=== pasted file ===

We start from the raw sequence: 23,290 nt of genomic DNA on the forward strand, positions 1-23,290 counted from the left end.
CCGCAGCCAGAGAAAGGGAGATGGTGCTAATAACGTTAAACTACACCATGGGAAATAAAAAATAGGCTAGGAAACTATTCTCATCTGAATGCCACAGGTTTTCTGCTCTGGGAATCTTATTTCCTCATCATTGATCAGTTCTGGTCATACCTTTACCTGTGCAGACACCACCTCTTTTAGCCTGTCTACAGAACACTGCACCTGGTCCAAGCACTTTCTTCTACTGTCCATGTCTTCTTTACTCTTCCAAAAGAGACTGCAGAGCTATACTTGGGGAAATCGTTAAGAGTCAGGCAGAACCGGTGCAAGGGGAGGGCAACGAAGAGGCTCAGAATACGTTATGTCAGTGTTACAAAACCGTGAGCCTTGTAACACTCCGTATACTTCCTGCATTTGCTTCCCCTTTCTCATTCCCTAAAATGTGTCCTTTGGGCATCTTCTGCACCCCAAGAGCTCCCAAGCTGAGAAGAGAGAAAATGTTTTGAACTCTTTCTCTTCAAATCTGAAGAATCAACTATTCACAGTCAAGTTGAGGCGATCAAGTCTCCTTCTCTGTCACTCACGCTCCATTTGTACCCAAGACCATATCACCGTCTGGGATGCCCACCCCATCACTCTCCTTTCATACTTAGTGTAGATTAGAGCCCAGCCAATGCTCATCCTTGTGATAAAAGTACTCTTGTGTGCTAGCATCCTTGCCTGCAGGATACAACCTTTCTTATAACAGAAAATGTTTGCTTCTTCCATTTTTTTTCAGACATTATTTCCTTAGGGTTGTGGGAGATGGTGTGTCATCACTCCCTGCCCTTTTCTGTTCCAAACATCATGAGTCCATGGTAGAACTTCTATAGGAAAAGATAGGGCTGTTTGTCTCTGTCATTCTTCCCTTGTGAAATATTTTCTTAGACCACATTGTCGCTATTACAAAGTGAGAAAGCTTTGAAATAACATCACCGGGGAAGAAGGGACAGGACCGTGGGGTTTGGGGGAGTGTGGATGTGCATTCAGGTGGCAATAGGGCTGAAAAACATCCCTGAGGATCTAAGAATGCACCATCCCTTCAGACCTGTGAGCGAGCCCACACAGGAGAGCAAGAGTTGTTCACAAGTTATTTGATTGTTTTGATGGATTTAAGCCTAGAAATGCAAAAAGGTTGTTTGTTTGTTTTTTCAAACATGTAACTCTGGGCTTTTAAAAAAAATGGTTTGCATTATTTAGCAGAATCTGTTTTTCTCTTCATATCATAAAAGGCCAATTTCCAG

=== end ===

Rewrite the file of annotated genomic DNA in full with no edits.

We start from the raw sequence: 23,290 nt of genomic DNA on the forward strand, positions 1-23,290 counted from the left end.
CCGCAGCCAGAGAAAGGGAGATGGTGCTAATAACGTTAAACTACACCATGGGAAATAAAAAATAGGCTAGGAAACTATTCTCATCTGAATGCCACAGGTTTTCTGCTCTGGGAATCTTATTTCCTCATCATTGATCAGTTCTGGTCATACCTTTACCTGTGCAGACACCACCTCTTTTAGCCTGTCTACAGAACACTGCACCTGGTCCAAGCACTTTCTTCTACTGTCCATGTCTTCTTTACTCTTCCAAAAGAGACTGCAGAGCTATACTTGGGGAAATCGTTAAGAGTCAGGCAGAACCGGTGCAAGGGGAGGGCAACGAAGAGGCTCAGAATACGTTATGTCAGTGTTACAAAACCGTGAGCCTTGTAACACTCCGTATACTTCCTGCATTTGCTTCCCCTTTCTCATTCCCTAAAATGTGTCCTTTGGGCATCTTCTGCACCCCAAGAGCTCCCAAGCTGAGAAGAGAGAAAATGTTTTGAACTCTTTCTCTTCAAATCTGAAGAATCAACTATTCACAGTCAAGTTGAGGCGATCAAGTCTCCTTCTCTGTCACTCACGCTCCATTTGTACCCAAGACCATATCACCGTCTGGGATGCCCACCCCATCACTCTCCTTTCATACTTAGTGTAGATTAGAGCCCAGCCAATGCTCATCCTTGTGATAAAAGTACTCTTGTGTGCTAGCATCCTTGCCTGCAGGATACAACCTTTCTTATAACAGAAAATGTTTGCTTCTTCCATTTTTTTTCAGACATTATTTCCTTAGGGTTGTGGGAGATGGTGTGTCATCACTCCCTGCCCTTTTCTGTTCCAAACATCATGAGTCCATGGTAGAACTTCTATAGGAAAAGATAGGGCTGTTTGTCTCTGTCATTCTTCCCTTGTGAAATATTTTCTTAGACCACATTGTCGCTATTACAAAGTGAGAAAGCTTTGAAATAACATCACCGGGGAAGAAGGGACAGGACCGTGGGGTTTGGGGGAGTGTGGATGTGCATTCAGGTGGCAATAGGGCTGAAAAACATCCCTGAGGATCTAAGAATGCACCATCCCTTCAGACCTGTGAGCGAGCCCACACAGGAGAGCAAGAGTTGTTCACAAGTTATTTGATTGTTTTGATGGATTTAAGCCTAGAAATGCAAAAAGGTTGTTTGTTTGTTTTTTCAAACATGTAACTCTGGGCTTTTAAAAAAAATGGTTTGCATTATTTAGCAGAATCTGTTTTTCTCTTCATATCATAAAAGGCCAATTTCCAG